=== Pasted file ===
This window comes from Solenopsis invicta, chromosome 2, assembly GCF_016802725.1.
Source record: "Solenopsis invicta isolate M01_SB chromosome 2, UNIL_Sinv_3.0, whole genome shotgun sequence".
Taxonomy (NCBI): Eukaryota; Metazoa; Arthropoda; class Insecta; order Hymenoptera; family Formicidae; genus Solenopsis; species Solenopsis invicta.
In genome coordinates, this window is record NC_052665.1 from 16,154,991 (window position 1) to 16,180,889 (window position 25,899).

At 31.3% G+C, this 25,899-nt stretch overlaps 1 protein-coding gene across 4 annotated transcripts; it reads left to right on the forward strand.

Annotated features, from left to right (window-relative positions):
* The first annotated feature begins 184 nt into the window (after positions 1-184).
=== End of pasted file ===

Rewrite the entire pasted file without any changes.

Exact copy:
This window comes from Solenopsis invicta, chromosome 2, assembly GCF_016802725.1.
Source record: "Solenopsis invicta isolate M01_SB chromosome 2, UNIL_Sinv_3.0, whole genome shotgun sequence".
Taxonomy (NCBI): Eukaryota; Metazoa; Arthropoda; class Insecta; order Hymenoptera; family Formicidae; genus Solenopsis; species Solenopsis invicta.
In genome coordinates, this window is record NC_052665.1 from 16,154,991 (window position 1) to 16,180,889 (window position 25,899).

At 31.3% G+C, this 25,899-nt stretch overlaps 1 protein-coding gene across 4 annotated transcripts; it reads left to right on the forward strand.

Annotated features, from left to right (window-relative positions):
* The first annotated feature begins 184 nt into the window (after positions 1-184).